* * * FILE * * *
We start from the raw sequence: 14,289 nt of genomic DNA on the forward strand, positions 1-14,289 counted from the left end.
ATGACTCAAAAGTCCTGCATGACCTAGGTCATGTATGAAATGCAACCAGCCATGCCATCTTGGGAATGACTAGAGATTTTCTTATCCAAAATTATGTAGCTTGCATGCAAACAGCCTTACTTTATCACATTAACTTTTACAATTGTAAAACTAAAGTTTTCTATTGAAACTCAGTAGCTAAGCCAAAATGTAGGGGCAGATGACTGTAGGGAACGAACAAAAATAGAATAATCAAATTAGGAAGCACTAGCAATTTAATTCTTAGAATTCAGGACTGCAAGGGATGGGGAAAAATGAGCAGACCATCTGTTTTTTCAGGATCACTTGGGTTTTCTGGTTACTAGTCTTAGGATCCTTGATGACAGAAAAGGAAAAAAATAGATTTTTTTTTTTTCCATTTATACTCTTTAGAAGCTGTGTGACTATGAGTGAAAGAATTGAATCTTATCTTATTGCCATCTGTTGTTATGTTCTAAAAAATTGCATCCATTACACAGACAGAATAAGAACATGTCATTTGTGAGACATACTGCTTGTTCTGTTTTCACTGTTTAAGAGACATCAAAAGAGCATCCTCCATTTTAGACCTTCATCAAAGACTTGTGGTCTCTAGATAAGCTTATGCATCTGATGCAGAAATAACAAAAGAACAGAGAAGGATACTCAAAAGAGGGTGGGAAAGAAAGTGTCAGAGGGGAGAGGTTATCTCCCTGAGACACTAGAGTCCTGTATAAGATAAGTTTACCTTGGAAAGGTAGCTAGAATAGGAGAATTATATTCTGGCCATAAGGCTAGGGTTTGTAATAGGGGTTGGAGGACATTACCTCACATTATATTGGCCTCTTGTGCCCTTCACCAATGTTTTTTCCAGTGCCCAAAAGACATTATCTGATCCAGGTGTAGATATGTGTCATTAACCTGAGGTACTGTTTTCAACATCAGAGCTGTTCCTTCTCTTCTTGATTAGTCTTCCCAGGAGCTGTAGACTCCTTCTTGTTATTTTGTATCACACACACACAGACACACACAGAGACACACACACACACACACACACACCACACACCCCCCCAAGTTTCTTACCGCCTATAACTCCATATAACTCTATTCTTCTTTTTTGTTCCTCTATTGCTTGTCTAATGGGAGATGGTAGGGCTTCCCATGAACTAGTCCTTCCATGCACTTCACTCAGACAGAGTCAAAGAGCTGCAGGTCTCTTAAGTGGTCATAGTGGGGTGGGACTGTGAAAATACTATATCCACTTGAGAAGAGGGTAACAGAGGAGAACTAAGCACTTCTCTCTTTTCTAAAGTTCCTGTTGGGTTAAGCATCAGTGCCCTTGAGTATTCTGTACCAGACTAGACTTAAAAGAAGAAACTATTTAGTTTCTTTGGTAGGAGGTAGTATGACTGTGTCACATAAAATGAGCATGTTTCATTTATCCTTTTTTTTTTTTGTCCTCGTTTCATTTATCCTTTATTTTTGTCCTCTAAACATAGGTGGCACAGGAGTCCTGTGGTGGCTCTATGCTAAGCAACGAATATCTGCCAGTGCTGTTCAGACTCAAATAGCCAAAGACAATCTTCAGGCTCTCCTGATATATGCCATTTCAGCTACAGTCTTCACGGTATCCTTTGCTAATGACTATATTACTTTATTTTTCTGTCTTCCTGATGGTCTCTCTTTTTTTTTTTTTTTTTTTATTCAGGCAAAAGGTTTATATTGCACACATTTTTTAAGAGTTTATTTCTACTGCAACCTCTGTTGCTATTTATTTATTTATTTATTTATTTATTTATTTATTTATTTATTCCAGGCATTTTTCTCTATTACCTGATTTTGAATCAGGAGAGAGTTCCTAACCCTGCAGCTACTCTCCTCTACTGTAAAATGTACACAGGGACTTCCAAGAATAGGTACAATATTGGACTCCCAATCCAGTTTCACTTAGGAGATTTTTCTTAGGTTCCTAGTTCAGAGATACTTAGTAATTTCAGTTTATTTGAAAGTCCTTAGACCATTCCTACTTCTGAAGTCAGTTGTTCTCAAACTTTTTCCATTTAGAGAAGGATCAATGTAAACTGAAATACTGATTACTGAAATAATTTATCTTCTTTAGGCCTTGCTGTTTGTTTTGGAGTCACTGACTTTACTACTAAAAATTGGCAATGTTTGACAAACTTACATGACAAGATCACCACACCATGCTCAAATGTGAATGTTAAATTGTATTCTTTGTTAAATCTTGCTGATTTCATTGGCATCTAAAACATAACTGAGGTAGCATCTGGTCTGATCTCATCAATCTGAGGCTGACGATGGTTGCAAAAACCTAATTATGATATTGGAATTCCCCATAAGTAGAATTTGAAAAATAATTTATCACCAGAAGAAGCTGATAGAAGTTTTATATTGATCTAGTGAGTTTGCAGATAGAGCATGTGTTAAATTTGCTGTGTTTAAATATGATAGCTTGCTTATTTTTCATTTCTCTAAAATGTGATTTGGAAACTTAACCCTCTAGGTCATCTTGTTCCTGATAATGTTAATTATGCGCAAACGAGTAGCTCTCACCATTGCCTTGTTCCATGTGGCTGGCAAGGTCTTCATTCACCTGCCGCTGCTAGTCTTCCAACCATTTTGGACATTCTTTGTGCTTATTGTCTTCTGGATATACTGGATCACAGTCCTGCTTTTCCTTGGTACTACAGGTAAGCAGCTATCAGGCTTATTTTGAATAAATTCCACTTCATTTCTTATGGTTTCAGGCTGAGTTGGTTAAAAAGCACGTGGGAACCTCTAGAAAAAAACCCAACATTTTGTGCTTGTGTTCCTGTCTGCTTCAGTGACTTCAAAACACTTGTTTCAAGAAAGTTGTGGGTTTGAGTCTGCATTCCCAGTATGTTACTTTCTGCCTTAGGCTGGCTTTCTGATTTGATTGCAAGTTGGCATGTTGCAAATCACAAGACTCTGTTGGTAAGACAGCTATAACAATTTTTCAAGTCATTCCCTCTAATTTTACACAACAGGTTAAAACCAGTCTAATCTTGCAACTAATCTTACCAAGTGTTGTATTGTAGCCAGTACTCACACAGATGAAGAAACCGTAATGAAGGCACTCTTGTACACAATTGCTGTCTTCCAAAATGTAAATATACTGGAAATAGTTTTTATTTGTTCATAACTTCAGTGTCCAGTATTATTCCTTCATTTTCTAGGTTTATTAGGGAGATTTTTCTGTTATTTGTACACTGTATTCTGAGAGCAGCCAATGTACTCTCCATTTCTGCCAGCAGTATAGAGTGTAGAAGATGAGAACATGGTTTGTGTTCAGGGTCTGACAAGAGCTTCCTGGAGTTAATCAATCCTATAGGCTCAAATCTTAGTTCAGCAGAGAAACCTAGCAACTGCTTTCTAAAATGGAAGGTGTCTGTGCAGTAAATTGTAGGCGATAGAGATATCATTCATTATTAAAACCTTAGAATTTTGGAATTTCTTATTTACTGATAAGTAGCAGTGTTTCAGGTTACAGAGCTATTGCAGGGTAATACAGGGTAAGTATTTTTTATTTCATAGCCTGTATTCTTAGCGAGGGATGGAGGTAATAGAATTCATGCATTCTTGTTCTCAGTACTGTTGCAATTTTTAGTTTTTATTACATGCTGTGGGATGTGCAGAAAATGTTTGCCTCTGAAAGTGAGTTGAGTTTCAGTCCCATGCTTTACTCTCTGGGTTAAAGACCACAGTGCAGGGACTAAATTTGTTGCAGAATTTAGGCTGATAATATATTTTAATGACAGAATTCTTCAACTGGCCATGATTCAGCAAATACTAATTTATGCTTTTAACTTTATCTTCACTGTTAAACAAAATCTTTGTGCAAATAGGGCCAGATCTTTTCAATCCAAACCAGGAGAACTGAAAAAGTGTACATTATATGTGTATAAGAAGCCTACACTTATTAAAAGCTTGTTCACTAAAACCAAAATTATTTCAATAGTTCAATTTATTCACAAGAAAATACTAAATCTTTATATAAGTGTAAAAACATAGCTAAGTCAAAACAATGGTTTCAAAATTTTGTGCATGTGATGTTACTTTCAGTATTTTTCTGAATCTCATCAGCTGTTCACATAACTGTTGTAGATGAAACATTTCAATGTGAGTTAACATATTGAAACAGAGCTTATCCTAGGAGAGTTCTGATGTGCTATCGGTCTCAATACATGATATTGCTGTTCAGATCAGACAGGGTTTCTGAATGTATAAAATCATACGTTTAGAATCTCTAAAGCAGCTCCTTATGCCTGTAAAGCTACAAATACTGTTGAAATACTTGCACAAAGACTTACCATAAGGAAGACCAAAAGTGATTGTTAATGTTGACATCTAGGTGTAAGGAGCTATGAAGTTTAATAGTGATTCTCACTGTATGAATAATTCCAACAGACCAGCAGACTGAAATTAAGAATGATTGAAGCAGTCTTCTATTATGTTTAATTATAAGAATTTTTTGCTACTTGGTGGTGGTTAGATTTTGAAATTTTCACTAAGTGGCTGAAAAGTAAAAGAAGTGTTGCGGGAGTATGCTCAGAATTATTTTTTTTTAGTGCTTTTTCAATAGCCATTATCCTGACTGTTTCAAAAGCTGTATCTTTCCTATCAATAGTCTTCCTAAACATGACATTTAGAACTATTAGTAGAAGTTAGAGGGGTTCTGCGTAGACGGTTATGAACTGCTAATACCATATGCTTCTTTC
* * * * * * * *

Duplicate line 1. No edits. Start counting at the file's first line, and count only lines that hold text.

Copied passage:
We start from the raw sequence: 14,289 nt of genomic DNA on the forward strand, positions 1-14,289 counted from the left end.